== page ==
Waymo is already testing the self-driving Cascadia on public roads
Waymo and Daimler in cooperation will test self-driving Cascadia trucks between Dallas and Houston over a distance of about 45,240 miles, or 72,806 km. The test will take place on public roads with the help of test fleets – the goal is that after presentation, customers can buy a truck equipped with Waymo Driver directly from Daimler.
Daimler and Waymo’s collaboration began with the development of an L4-level autonomous truck platform for the Cascadia, a truck manufactured by Daimler’s Freightliner. A vehicle with a level 4 (High Driving Automation) system, no longer expects the driver to intervene in the system.
Image source: www.freightliner.com
However, self-driving at L4 level must meet very high requirements: a redundant brake-controller is needed, which can perform all the tasks of the analog braking system in case of an error. The Waymo Driver has a primary and secondary EBS braking system – if the primary EBS detects any critical failure, the secondary EBS takes over. Redundant brake controllers have CAN bus communication and low voltage power supply. Another important function is the EPB, i.e. the electronic parking brake function, which provides the autonomous driving system (ADS) with CAN signals to operate the truck and trailer parking brakes – in case of an error, the CAN communication triggers the backup protocol and pneumatically activates the parking brake .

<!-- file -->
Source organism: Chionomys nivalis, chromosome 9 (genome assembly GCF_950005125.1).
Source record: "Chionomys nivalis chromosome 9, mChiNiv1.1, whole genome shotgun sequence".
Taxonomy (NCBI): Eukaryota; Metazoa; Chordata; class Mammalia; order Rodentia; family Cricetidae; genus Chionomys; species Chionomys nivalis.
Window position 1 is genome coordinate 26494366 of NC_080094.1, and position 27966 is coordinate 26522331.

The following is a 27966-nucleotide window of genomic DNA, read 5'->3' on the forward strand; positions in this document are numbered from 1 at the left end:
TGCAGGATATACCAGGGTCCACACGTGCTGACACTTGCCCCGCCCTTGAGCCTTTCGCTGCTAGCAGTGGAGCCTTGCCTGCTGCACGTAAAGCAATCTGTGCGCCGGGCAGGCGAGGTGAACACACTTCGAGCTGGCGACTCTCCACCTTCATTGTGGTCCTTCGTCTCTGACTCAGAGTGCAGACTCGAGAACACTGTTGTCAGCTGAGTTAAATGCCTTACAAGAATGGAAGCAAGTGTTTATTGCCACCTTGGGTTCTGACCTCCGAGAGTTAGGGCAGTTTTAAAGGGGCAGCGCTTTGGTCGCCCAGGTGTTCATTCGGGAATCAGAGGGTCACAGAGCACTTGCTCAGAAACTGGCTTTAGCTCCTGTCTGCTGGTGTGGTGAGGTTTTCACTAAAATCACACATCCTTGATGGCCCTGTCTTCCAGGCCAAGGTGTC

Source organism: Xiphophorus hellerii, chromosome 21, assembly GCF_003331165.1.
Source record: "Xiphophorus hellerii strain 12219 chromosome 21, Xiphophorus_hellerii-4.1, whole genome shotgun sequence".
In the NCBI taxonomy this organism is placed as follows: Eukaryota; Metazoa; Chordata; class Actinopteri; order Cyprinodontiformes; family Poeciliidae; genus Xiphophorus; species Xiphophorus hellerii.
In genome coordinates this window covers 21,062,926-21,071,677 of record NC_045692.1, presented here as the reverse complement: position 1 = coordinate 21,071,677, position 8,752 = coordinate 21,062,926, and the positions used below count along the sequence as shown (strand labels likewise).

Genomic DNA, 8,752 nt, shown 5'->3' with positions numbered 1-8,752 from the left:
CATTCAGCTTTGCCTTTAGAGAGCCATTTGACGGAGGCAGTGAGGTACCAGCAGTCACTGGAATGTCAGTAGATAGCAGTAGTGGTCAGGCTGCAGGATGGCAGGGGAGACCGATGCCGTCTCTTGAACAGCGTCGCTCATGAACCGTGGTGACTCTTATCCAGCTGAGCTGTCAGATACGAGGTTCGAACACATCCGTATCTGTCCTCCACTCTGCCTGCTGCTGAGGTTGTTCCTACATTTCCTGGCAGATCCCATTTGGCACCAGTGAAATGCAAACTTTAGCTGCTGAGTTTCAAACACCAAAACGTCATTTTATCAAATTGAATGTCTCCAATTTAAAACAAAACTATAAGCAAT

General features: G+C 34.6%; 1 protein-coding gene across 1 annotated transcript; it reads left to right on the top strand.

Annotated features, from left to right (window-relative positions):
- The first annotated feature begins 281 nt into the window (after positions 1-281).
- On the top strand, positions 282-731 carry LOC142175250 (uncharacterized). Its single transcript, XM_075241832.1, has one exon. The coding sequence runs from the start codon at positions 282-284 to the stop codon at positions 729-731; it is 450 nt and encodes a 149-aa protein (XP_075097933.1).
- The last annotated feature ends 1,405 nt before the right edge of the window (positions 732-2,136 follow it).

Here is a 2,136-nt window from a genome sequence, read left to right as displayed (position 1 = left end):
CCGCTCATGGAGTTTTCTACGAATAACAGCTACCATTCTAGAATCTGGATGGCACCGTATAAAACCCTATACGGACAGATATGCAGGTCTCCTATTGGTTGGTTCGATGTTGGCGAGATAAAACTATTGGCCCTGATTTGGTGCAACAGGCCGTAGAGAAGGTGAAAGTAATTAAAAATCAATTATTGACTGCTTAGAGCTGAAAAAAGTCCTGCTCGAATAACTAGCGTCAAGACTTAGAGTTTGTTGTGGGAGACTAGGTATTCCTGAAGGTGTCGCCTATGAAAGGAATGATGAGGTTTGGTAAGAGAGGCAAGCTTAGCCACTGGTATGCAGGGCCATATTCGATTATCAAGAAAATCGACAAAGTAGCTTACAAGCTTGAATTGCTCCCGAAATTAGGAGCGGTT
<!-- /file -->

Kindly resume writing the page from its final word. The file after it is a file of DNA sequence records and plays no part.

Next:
Waymo Driver also uses lidar, radar and cameras to help the vehicle react to extreme weather conditions. During its development, the focus was mainly on driving on the highway in term of use.
The Youtube video below shows the working principle of Waymo Driver using a passenger car:
From testing point of view, Dallas-Houston route was chosen because it is an extremely busy road: 11,000 trucks use this road every day, and the manufacturer wants to challenge the system.
Cascadia’s test fleet is currently operated by Waymo, and Waymo is also testing the self-driving system with the help of the test fleet. The long-term vision of Daimler and Waymo is that the customer can purchase a truck equipped with Waymo Driver directly from the manufacturer, if the system performs well during the test period and meets the requirements set by the safety standards. Although Waymo has put a lot of resources into the development, the brake power and steering systems are not yet ready to production-phase.
According to the plans, after the end of the testing period and the certification, Waymo will deliver the components of the autonomous driving system to Daimler Truck, who will build and install it in the vehicles at its own plant.